Long ago and far away…
There once was a world where life was young and free of the draining legacy of Time. A world full of creatures that knew not that they should not be: wondrous creatures of light, of magic and furry tails and golden feathers. They knew not of hunger, of pain and strife; Life was still in its infancy and had yet to learn its cruel trade of Fate and Irony. Griffons and helioscythes soared through the air, trechaworms and thoramen galloped across the plains that lined the amethyst-tinted seas.
He took me there once, you know.
Thought you’d heard all my stories, hadn’t you?
But, as the saying goes, I’m full of surprises.
It was Christmas-time when we landed. Not that it has any meaning on a world so young; not, either, that I’m particularly into pagan holidays, on any planet. But outside the TARDIS doors, the snow was so theatrically fluffy and white nestled beneath such a startlingly crisp winter sky that I decided to go all festive, if only to keep the Doctor happy. He insisted on flitting around the snowdrifts that dotted the hillside, a jaunty floppy Santa hat on his head.
My contribution was a thermos in the shape of an egg filled of brandy, that I fondly dubbed ‘Nog.’
After encountering the first of the world’s impossible life forms, Nog and I formed a lasting, if not particularly healthy relationship.
I’ve seen much, dear diary. Death, disease, treachery, exploding interstellar mollusks, death again, and drama, drama, drama. Lots of drama.
Some sex. Not a lot. Mostly overrated, or at least anti-climatic. But some.
However, a six-legged lava moth with the power to teleport and breathe fire… give me a friggin’ break.
Pressed for scientific explanations, the Doctor got all vague and finger-wavy, his eratz-Scottish accent thickening exponentially as he muttered something about arriving to tweak the world’s magnetic field back into position and stalked off, obviously intending to re-align the planet’s inner core with the little yellow Tonka truck that was clutched under his elbow.
I’m not falling for such ludicrous antics anymore. No more of this ‘I’m saving the solar system with an oddly bent spoon’ business. Not any more… Fool me once, shame on me… fool me thirty times…More than likely, he’s got a harmonic field compressor in his back pocket. Or even more than likely, he’s just taking a nap under a tree somewhere. Possibly waking up briefly to plow little snow paths for his yellow toy.
I refuse to be impressed.
The problem with being his own personal, portable audience, is one gets tired of clapping so often.
Either way, none of this makes the thirty-foot undulating beaver cuddled beside the TARDIS any less unreal.
I took Nog for a long walk.
The hills splayed open, smoothing out onto broad valley floors. The white blanket was peppered with exotic vegetation of greens, oranges and purples that cast surreal shaded shadows onto the snow. Bird-like things and small furry creatures warbled and scampered with Disney-esque agility, merry and perky.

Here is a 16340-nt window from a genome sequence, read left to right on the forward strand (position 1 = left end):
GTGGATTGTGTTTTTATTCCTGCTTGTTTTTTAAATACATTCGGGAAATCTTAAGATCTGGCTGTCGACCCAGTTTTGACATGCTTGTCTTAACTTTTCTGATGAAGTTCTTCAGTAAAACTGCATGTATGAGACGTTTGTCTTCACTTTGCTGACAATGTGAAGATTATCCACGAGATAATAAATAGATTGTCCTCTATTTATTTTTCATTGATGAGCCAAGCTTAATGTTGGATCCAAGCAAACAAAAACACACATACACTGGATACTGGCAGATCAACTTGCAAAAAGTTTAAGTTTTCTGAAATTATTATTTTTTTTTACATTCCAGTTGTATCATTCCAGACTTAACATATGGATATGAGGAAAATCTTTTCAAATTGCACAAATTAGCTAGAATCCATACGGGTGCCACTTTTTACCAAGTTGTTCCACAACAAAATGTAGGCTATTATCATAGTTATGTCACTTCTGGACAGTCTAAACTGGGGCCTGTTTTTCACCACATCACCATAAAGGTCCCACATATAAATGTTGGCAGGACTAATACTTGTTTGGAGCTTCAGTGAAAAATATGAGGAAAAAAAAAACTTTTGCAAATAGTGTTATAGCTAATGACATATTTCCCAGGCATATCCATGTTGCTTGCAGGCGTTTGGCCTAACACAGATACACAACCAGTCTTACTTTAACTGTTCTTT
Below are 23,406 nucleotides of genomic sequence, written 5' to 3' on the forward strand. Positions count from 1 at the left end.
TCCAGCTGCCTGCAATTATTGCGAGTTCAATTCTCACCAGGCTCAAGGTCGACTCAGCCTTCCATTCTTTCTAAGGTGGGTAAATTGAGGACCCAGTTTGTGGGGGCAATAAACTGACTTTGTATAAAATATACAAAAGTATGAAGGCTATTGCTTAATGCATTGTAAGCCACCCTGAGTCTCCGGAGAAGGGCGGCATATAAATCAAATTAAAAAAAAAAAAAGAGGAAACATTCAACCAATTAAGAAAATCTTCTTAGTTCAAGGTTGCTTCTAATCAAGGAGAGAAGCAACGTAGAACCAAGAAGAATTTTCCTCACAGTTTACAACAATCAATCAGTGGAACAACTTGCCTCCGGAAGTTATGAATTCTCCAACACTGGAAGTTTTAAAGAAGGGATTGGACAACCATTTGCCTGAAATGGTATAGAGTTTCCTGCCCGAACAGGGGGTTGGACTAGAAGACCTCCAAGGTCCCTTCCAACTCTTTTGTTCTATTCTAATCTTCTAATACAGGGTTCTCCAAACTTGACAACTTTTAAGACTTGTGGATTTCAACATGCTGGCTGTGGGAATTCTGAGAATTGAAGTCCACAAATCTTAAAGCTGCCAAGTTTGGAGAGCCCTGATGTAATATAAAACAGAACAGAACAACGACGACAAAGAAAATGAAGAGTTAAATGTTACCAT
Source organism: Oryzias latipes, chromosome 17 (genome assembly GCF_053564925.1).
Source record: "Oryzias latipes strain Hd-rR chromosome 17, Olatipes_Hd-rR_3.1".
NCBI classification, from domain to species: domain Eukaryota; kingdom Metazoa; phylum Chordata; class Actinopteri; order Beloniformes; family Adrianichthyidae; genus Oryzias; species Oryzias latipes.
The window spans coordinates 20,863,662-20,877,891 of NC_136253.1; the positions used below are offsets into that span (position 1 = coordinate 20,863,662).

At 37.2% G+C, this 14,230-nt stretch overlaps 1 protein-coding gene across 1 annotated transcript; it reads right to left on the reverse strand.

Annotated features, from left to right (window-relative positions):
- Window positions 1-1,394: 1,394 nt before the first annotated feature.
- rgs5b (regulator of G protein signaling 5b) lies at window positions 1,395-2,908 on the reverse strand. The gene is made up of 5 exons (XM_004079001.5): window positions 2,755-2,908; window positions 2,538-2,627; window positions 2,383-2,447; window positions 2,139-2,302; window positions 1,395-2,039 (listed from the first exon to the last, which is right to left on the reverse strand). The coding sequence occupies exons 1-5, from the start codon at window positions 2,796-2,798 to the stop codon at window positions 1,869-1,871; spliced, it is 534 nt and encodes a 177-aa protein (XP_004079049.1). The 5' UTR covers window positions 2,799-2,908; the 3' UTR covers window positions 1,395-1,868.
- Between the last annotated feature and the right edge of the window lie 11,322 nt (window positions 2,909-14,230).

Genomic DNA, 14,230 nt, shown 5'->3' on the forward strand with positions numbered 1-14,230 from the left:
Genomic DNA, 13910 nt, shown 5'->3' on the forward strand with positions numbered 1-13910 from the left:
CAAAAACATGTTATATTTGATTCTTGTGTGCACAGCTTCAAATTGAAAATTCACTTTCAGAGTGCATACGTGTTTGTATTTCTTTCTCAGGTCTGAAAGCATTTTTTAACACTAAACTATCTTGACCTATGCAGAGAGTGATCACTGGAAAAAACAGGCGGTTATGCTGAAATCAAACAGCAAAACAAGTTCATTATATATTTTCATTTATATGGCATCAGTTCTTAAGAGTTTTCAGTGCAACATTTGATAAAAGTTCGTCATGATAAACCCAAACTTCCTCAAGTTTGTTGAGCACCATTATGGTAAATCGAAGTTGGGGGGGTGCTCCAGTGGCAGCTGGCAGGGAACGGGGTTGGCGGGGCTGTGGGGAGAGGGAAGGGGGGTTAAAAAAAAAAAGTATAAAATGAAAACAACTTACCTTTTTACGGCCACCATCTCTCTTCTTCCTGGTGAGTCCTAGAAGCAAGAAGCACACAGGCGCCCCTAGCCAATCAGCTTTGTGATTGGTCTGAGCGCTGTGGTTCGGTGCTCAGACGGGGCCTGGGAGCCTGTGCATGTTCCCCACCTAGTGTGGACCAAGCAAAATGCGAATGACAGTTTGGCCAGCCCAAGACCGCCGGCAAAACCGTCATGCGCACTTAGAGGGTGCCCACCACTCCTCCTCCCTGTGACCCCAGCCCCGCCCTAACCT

There was no fighting, no fear, no flight or fight. No feasting. Lots of scampering. Some levitating, but mainly scampering.
It was all terribly cute. And completely improbable.
I squatted on a slightly damp boulder, feeling the moisture soak into my trouser bottom. I wasn’t cold, although my breath made subtle and curling wisps in the winter air. There was no breeze.
It was perfect.
The Doctor had answered one question. Out of all of my ‘how can this be, what’s going on, who made this?’
He simply said ‘God’. And not the hovering, yellow ball, smiley face kind.
Somewhere, somewhen in the vast universe, somehow, something had evolved that to all intents and purposes had all the power of, well, God. And made the little impossible world and left, leaving the Doctor to do the fine-tuning and occasional maintenance.
Which was particularly irritating. I was so hoping it would be a woman.
Not to mention, in theory, it made God a bit of a slum lord. The Doctor was not the most reliable of supers at the best of times.
So I sat, on a rock, under a flawless sky and awed. And sipped. But lots of awe-ing too.
I was a bit too tipsy to delve into any meaningful theological mind-spirals. Which was fine.
I was not previously aware of how exhausting awe can be. I haven’t done it much of lately.
Before he left, the Doctor had said it was his little Christmas present to me.
Eventually I went back to the TARDIS and curled up in bed under a thick comforter.
I’m not sure what I feel now. Do I feel better that something, somewhere actually created a world in his (or more obviously, her) image? And then left? Or that something so godly as a god could evolve from something out there into, God?
Or was the Doctor simply being sneaky and the world was really a hologram or computer program…
I’ve decided, now, that it doesn’t matter.
I’ve been prevaricating. As usual.
I’ve left him, dear diary. I’ve left Jason. Left my husband. My marriage. The promise of unborn children. Left him to die in another dimension. Stranded, to die alone in another universe.
I’ve spent so long not writing this, about leaving him… because then it would make it real.
And the Doctor, in his odd and unpredictable way is trying to make me feel better, by showing me a world where everything went the way the stories all say they should be. A world of happy endings.
It doesn’t help, not really. It doesn’t help bring Jason back or help me fix all the horrible things that went so wrong, so badly, so fast.
And yet, somehow, snuggled under a down blanket while outside dragons danced and baby fawns chased centaurs and bogaratta pups, I do feel better. Just a little bit, mind.
And the fact that someone cares enough about me to take me through the universe to show me something like this...
Well, that’s really magic, then. In its way.
Before dozing off, I heard the Doctor wonder back into the console room and pilot the ship off to somewhere new, somewhere dangerous.